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Ta da! Finally… A day late in posting – June’s Daring Baker challenge to make a Danish Braid. And what a delicious challenge it was 🙂
My tiny recipe tweaks included:
– nearly an extra cup of flour to get the dough to a kneadable consistency
– using a pear and raisin filling instead of apple
It worked beautifully – I was happy with my results as a first-timer on this sort of pastry. I particularly liked the the feel of the dough under my hands, gradually getting softer and more velvety-gorgeous as it absorbed the butter with each ‘turn and roll’. A very therapeutic activity for a Sunday afternoon.
Tastewise, it was a big hit as well (to take these photos, I had to fend off Mr B. before he chomped the lot). Not at all yeasty, which was something I was slightly worried about at the beginning of this challenge. The only thing that I wish I’d done differently was keep a better eye on the oven, as the braid came out a lot darker that I would have liked – and that’s hardly the recipe’s fault! A year after getting our oven and I still forget that it gets super-hot…
This month’s challenge definitely pushed me outside my shortcrust comfort zone and I’d like to try more variations on this recipe – if I can get myself organised, that is! In fact, at the excellent suggestion of Rachel, I’ve stashed the other half of the dough in the freezer for croissants next weekend. And Lorrie made cinnamon rolls with her leftovers… Oooh – it’s all very tempting!
Thanks to Kelly of Sass & Veracity and Ben of What’s Cooking? for a memorable challenge! For the full recipe, plus handy ‘as you go’ photos, here’s Kelly’s excellent post. Now, check out the rest of the DB gang on the blogroll. It never ceases to amaze me how we can all make the one recipe with such different and wonderful results 🙂
My ever-loving husband brought back some pears from the shop the other day and the first thing that popped into my head wasn’t, ‘Awwwwwww! He cares deeply about my well-being and remembered my recent comment about wanting to get more fresh fruit/veg into my day because, no matter how hard I wish, chocolate isn’t a nutritional equivalent and the crap-filled snack machine at work is not my friend (pause to draw breath…) – it’s the little things like this that make me love him more…’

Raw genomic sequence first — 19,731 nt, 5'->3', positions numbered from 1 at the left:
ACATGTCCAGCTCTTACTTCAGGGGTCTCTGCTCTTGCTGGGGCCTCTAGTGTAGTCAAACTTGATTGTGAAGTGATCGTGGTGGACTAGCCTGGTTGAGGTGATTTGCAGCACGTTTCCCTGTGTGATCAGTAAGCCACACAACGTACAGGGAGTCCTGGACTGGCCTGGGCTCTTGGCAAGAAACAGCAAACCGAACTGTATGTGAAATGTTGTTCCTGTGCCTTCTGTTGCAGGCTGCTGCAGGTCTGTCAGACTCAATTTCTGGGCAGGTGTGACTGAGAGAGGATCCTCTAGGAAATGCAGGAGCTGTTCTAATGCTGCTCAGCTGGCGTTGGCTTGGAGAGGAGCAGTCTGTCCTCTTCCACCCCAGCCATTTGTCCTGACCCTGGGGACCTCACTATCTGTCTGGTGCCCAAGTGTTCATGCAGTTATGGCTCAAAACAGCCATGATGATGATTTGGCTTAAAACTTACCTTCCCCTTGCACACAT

It was more along the lines of, ‘Fan-bloody-tastic! My boy’s a mindreader! Now I can make that cinnamon pear cake with vanilla fudge sauce that I’ve had filed away since the dawn of time and was wistfully dreaming about the other day. Hurray!’
Then I had to go back to the shops and get the rest of the ingredients but, hey, it was the spur I needed to try out this recipe.
And oooooooh – it’s a keeper! I think I’m going to start up a Hall of Fame for Outstanding Cakes and make Nigel Slater the first inductee/honorary president for life. What more could you want than a softly-crumbed, almost pudding-like cake, stuffed with cinnmon-infused pears and, the killer move, a sexy vanilla fudge sauce to top the lot off? Oh. My. Word. This cake is the business and then some. Time for another slice, methinks…
Cinnamon pear cake with vanilla fudge sauce by Nigel Slater, from Sainsbury’s Magazine.
For the pear mixture:
740g ripe pears (I used Conference pears)
3 tablespoons unrefined light muscovado sugar
1/2 heaped teaspoon ground cinnamon
For the cake:
200g unrefined golden caster sugar
200g unsalted butter, at room temperature
200g self-raising flour
1/2 teaspoon baking powder
3 large eggs, lightly beaten
For the vanilla fudge sauce:
95g unrefined light muscovado sugar
95g golden syrup
142 ml double cream
1 teaspoon vanilla extract
And… 24cm/9½-inch loose-bottomed (springform) cake tin, lightly buttered and lined with greaseproof paper.
1. Peel the pears and core them. Cut them into chunks and drop them into a bowl of cold water, acidulated with a few good squeezes of the lemon, which will stop them going brown.